For most people bloating is accompanied by gas. This can be upper – reflux, heartburn and burping or lower – wind. Gas can be as a result of the issues already mentioned but a cup of herbal tea can be useful to reduce gas. For burping and wind fennel, cardamom, ginger and lemon, lemon balm, peppermint or chamomile teas can be helpful. These teas are called carminative teas. Peppermint tea and peppermint oil should be avoided if you suffer from reflux, heartburn, GERD or Barrett’s Oesophagus.
Bloating before your period
Bloating before and during a period is most likely a result of changes in levels of the sex hormones progesterone and oestrogen. Bloating generally occurs well before your period starts and will go away once you’ve been menstruating for a few days. There are many reasons why you experience bloating during your period
- Water Retention : Research suggests that changes in progesterone and estrogen levels cause the body to retain more water and salt. The body’s cells become swollen with water, causing the feeling of bloating. Studies indicate that women retained most water and experienced the worst bloating on the first day of their period.
- Changes in digestive function: During your period, your uterus contracts and releases causing mild and almost imperceptible waves, these waves impact your digestive system and may slow digestion. These changes in your digestion may result in constipation or loose stools and can cause bloating
Nutrition and lifestyle tips to support bloating
Eat carbohydrates separately from fats and protein
Carbohydrates, protein and fat all digest at different speeds. In some people, this can cause bloating if too many carbohydrate-heavy foods (especially fruit) are eaten with meals that are high in fat or protein. This is easily dealt with – try having a small amount of salad with a meal based around protein and fat, or simply separate your meals into carbohydrate-heavy vs protein and fat-heavy.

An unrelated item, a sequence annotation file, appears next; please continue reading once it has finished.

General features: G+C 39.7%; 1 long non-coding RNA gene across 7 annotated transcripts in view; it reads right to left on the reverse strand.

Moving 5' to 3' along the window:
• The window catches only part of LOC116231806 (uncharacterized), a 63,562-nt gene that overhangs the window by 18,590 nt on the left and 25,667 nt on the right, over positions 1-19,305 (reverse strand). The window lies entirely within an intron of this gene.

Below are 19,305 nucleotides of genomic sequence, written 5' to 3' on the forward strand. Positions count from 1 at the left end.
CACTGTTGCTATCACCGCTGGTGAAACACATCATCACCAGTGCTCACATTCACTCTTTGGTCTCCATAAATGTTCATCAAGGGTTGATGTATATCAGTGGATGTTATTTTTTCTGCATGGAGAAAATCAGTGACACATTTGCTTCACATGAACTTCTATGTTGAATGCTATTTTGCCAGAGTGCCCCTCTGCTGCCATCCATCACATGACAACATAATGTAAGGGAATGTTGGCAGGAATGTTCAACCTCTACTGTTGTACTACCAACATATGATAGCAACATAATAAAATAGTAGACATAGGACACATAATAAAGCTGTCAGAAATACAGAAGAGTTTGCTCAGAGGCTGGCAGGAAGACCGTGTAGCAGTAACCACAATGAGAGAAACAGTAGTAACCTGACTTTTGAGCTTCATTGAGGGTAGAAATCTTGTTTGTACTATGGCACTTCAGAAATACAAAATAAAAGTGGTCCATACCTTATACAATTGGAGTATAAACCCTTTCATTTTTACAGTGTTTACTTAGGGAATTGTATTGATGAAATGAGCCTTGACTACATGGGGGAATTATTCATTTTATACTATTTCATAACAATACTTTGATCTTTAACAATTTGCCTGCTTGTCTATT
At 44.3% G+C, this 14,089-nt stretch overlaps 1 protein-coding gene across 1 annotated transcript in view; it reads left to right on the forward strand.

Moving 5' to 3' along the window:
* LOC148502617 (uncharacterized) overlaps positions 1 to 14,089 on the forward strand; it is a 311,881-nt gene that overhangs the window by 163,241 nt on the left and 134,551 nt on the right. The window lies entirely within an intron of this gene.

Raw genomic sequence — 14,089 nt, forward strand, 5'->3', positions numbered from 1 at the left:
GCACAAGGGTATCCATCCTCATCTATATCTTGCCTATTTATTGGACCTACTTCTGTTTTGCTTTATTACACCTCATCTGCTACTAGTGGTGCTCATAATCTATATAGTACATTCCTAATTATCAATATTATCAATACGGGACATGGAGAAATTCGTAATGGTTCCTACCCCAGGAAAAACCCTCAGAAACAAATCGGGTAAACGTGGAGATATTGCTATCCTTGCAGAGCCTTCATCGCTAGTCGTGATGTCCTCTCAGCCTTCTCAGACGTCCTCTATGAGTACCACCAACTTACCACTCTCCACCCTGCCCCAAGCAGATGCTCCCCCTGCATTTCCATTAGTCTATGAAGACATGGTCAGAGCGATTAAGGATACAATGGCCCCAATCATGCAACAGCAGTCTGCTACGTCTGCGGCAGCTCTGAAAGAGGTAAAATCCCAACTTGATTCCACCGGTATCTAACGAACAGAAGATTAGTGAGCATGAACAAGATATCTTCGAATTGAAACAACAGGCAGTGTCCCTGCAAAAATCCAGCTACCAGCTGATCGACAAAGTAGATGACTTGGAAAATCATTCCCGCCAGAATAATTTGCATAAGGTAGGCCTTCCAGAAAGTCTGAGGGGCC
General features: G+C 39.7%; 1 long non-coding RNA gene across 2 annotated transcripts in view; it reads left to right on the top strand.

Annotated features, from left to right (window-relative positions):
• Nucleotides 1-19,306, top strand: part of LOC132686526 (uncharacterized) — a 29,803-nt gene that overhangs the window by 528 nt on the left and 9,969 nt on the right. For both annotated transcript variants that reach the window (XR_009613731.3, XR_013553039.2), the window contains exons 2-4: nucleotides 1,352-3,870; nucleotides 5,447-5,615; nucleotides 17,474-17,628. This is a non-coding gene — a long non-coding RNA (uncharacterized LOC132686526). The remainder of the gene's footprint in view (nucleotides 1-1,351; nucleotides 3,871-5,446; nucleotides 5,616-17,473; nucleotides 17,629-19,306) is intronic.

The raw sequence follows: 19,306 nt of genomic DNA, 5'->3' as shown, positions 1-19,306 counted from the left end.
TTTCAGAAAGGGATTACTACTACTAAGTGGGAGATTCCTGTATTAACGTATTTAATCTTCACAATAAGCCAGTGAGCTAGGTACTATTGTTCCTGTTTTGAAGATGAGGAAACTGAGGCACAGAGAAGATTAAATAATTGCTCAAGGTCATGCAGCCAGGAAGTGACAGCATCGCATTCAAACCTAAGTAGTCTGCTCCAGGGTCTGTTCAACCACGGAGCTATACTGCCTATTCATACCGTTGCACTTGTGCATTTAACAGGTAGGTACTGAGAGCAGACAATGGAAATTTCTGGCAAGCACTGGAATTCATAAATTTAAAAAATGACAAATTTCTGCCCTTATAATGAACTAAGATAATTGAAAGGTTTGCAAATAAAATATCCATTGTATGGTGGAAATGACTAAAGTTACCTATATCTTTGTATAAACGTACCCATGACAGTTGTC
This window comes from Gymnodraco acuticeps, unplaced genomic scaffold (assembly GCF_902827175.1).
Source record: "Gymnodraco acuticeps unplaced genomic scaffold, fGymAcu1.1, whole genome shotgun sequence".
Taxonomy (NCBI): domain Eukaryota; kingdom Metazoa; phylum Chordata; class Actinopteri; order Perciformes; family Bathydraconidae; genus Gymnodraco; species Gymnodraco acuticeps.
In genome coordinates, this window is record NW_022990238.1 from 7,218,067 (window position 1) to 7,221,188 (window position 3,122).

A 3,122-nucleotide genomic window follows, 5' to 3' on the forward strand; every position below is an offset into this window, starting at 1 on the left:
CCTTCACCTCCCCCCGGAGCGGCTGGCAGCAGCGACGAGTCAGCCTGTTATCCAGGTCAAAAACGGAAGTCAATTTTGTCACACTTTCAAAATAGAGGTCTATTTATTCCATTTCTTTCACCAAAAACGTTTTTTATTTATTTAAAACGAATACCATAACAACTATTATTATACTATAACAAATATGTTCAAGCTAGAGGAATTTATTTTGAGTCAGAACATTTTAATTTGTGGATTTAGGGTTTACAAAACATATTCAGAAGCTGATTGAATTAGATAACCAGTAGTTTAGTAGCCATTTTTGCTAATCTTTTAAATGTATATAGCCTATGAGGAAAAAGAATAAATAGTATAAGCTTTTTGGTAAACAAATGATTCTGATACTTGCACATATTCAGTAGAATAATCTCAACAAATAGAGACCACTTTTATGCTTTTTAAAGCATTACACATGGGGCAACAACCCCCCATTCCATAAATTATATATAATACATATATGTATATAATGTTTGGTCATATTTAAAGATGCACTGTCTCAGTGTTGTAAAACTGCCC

Avoid drinking water during meals
You’ve probably been told over and over again how important it is to drink enough water, but try to save it for outside mealtimes. Water alters the concentration of stomach acid, making it difficult to fully break down food and absorb the nutrients.
Try herbs and bitter foods
A great natural way to reduce bloating is to add bitter foods help to stimulate digestion and herbs are great for reducing gas. Try bitter salad leaves such as endive, rocket and chard, and herbs such as mint, thyme, parsley and coriander.
I mentioned ‘Rest and Digest as the opposite of fight or flight. When we eat in a relaxed state we calm our nervous system and body. When our bodies are relaxed, we digest our food much more effectively. Breathwork, eating away from screens and in a quiet room or with friends at a dinner table can help to relax our body and mind. Taking notice of the flavours, textures and colours of our foods can also help us to achieve a more relaxed way of eating.
Bloating is often a result of food not being digested enough – and digestion begins in the mouth. When we are stressed or time poor we don’t set aside enough time to eat. If we chew food thoroughly, it’s more broken down by the time it reaches the stomach and is far easier to fully digest without any bloating.
Space out your meals
Your eating habits maybe affecting your digestion in other ways. Constant grazing or leaving too long between meals can affect our digestion and cause bloating. Try leaving at four hours between meals, to give your gut time to do its job properly. Spacing meals apart gives you time to properly digest food, and to ‘clean up’ afterwards – your gut will be able to move any undigested food, particles and bacteria through your system. Give your body enough time to digest and see if that improves your bloating. If you find that you experience a build up of stomach acid, pain or gas when you leave space between meals, then it is worth investigating further as this maybe as a result of stomach acid/ph issues, H Pylori and bacteria overgrowth.
Other Lifestyle Supports
Cognitive Behavioural Therapy (CBT), Reflexology, Yoga, Acupuncture and Craniosacral work can also help to reduce bloating.
There are many reasons why you might experience bloating. Mindful eating, chewing, deep breathing and applying heat can relieve a flare. However it is important to get to the root cause of the issues. Bloating may be a sign of food intolerances, hormonal imbalance, digestive issues, chronic stress or bacteria overgrowth.